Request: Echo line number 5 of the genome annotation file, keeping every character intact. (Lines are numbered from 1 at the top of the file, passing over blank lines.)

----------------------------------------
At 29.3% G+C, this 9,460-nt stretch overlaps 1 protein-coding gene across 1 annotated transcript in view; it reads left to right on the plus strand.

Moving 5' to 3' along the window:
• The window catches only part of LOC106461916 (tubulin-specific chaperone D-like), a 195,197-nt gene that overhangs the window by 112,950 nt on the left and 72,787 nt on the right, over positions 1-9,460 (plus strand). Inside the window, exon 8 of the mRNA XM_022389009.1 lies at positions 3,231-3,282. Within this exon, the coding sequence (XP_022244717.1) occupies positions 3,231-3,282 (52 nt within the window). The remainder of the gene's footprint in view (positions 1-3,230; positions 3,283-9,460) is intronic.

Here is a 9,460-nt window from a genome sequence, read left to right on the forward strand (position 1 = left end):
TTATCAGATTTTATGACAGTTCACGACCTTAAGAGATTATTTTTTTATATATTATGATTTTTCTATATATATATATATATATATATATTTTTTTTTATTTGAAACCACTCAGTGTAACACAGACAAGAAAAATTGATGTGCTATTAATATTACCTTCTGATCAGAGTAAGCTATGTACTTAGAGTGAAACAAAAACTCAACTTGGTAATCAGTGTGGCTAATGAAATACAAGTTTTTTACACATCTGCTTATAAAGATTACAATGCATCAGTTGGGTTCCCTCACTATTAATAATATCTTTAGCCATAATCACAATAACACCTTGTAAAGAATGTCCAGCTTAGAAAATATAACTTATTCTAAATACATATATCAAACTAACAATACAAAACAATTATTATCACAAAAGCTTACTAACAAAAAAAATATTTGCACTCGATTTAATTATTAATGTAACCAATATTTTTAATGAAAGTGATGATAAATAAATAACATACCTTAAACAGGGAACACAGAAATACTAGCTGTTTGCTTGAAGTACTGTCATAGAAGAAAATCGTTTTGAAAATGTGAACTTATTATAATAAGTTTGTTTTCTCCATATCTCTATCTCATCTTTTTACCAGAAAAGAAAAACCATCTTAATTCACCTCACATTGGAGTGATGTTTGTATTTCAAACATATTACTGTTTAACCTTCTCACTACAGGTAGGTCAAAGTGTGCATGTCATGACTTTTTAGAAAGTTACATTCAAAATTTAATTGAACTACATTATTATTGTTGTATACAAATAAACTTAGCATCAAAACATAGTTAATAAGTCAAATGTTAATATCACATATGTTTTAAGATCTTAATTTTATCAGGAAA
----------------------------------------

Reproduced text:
TTATCAGATTTTATGACAGTTCACGACCTTAAGAGATTATTTTTTTATATATTATGATTTTTCTATATATATATATATATATATATATTTTTTTTTATTTGAAACCACTCAGTGTAACACAGACAAGAAAAATTGATGTGCTATTAATATTACCTTCTGATCAGAGTAAGCTATGTACTTAGAGTGAAACAAAAACTCAACTTGGTAATCAGTGTGGCTAATGAAATACAAGTTTTTTACACATCTGCTTATAAAGATTACAATGCATCAGTTGGGTTCCCTCACTATTAATAATATCTTTAGCCATAATCACAATAACACCTTGTAAAGAATGTCCAGCTTAGAAAATATAACTTATTCTAAATACATATATCAAACTAACAATACAAAACAATTATTATCACAAAAGCTTACTAACAAAAAAAATATTTGCACTCGATTTAATTATTAATGTAACCAATATTTTTAATGAAAGTGATGATAAATAAATAACATACCTTAAACAGGGAACACAGAAATACTAGCTGTTTGCTTGAAGTACTGTCATAGAAGAAAATCGTTTTGAAAATGTGAACTTATTATAATAAGTTTGTTTTCTCCATATCTCTATCTCATCTTTTTACCAGAAAAGAAAAACCATCTTAATTCACCTCACATTGGAGTGATGTTTGTATTTCAAACATATTACTGTTTAACCTTCTCACTACAGGTAGGTCAAAGTGTGCATGTCATGACTTTTTAGAAAGTTACATTCAAAATTTAATTGAACTACATTATTATTGTTGTATACAAATAAACTTAGCATCAAAACATAGTTAATAAGTCAAATGTTAATATCACATATGTTTTAAGATCTTAATTTTATCAGGAAA